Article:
Jaded

Judging from the number of photos I have posted recently, you might think that I haven't been out birding locally for a while. Fortunately, that's not true. I've actually been out birding several times and enjoyed it as much as I ever have. The problem is that once I've gotten home and looked at the pictures on the computer I don't think they capture the feelings I actually had while out birding.

It's fun posting pictures of birds I've seen for the very first time. Those pictures always look “special” to me. The real test, though, is trying to make pictures you have posted many times look “special,” to make them capture the excitement you still feel when actually out birding. Sometimes you're lucky enough to catch birds doing unusual thing, or catch them in particularly dramatic moments. Those are the "one-of-a-kind" shots that you can actually sell. If you get four of those shots in a year you could probably consider yourself a “professional photographer.” Even if you’re a professional, though, you're not going to be able to fill up a blog page every day.

For me, the alternative is to use "Photoshopping" to try to make pictures look striking. I used to do that much more often than I have been lately because I’m lazy and it’s time-consuming and often when you return to a shot later you decide you really don’t like the effect. But, I'm desperate enough to give it a try for today at least.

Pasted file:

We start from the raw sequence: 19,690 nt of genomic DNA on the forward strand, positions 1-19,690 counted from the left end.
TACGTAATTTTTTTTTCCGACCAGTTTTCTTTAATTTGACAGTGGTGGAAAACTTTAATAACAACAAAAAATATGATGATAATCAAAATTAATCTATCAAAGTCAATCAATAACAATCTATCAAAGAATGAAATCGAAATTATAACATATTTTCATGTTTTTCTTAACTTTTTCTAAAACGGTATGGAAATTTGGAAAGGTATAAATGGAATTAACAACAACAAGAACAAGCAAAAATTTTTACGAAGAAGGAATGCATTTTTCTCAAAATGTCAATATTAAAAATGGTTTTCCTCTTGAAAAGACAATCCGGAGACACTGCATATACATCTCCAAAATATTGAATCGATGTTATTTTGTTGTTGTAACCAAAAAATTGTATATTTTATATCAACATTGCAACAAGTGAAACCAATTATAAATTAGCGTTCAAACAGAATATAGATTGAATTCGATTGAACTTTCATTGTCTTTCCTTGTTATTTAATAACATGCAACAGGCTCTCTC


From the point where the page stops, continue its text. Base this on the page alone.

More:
No matter how many times a flock of Canada Geese flies over my head I'm still awed by the sound of their beating wings,

Canada Geese flying

and even though my hard drive is full of Great Blue Heron shots, I can't resist trying once again to capture the elegance of these birds,

Great Blue Heron

Tai Chi masters of the ponds they inhabit.

4 thoughts on “Jaded

  1. Beautiful shots as always Loren. Interesting your take on Canada Geese. Here in The Dales they are considered such a menace as they eat so much of the grass which is needed for the sheep. Must say I love them in spite of that. I think that a lot of the local farmers would shoot and eat them, but luckily they are apparently incredibly tough meat.

    • Yes, they are often considered pests here, too. But so are comorants and, often, terns. The environmentalist in me just sees them as an amazingly powerful bird with parenting skills that makes them hight successful.

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